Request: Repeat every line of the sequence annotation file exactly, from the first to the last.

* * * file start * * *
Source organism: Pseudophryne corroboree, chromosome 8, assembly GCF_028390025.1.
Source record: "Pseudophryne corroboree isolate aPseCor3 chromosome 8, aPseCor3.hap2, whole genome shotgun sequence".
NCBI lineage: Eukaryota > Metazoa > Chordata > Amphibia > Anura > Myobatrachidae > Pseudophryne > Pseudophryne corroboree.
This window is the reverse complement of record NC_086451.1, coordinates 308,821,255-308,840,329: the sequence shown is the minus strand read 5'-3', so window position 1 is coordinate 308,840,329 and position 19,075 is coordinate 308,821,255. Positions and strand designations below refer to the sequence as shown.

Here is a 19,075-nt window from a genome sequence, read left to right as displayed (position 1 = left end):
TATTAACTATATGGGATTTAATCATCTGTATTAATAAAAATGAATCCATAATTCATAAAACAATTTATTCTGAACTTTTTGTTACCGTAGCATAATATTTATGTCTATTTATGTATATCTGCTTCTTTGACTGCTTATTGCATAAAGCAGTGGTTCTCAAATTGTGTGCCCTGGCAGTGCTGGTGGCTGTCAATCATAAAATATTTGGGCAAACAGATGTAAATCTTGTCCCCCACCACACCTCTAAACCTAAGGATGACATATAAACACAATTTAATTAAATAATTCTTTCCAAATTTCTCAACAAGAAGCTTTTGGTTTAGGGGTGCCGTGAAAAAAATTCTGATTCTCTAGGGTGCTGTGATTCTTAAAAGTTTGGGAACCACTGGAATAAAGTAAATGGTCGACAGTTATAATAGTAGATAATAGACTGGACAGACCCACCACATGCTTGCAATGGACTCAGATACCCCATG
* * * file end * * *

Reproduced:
Source organism: Pseudophryne corroboree, chromosome 8, assembly GCF_028390025.1.
Source record: "Pseudophryne corroboree isolate aPseCor3 chromosome 8, aPseCor3.hap2, whole genome shotgun sequence".
NCBI lineage: Eukaryota > Metazoa > Chordata > Amphibia > Anura > Myobatrachidae > Pseudophryne > Pseudophryne corroboree.
This window is the reverse complement of record NC_086451.1, coordinates 308,821,255-308,840,329: the sequence shown is the minus strand read 5'-3', so window position 1 is coordinate 308,840,329 and position 19,075 is coordinate 308,821,255. Positions and strand designations below refer to the sequence as shown.

Here is a 19,075-nt window from a genome sequence, read left to right as displayed (position 1 = left end):
TATTAACTATATGGGATTTAATCATCTGTATTAATAAAAATGAATCCATAATTCATAAAACAATTTATTCTGAACTTTTTGTTACCGTAGCATAATATTTATGTCTATTTATGTATATCTGCTTCTTTGACTGCTTATTGCATAAAGCAGTGGTTCTCAAATTGTGTGCCCTGGCAGTGCTGGTGGCTGTCAATCATAAAATATTTGGGCAAACAGATGTAAATCTTGTCCCCCACCACACCTCTAAACCTAAGGATGACATATAAACACAATTTAATTAAATAATTCTTTCCAAATTTCTCAACAAGAAGCTTTTGGTTTAGGGGTGCCGTGAAAAAAATTCTGATTCTCTAGGGTGCTGTGATTCTTAAAAGTTTGGGAACCACTGGAATAAAGTAAATGGTCGACAGTTATAATAGTAGATAATAGACTGGACAGACCCACCACATGCTTGCAATGGACTCAGATACCCCATG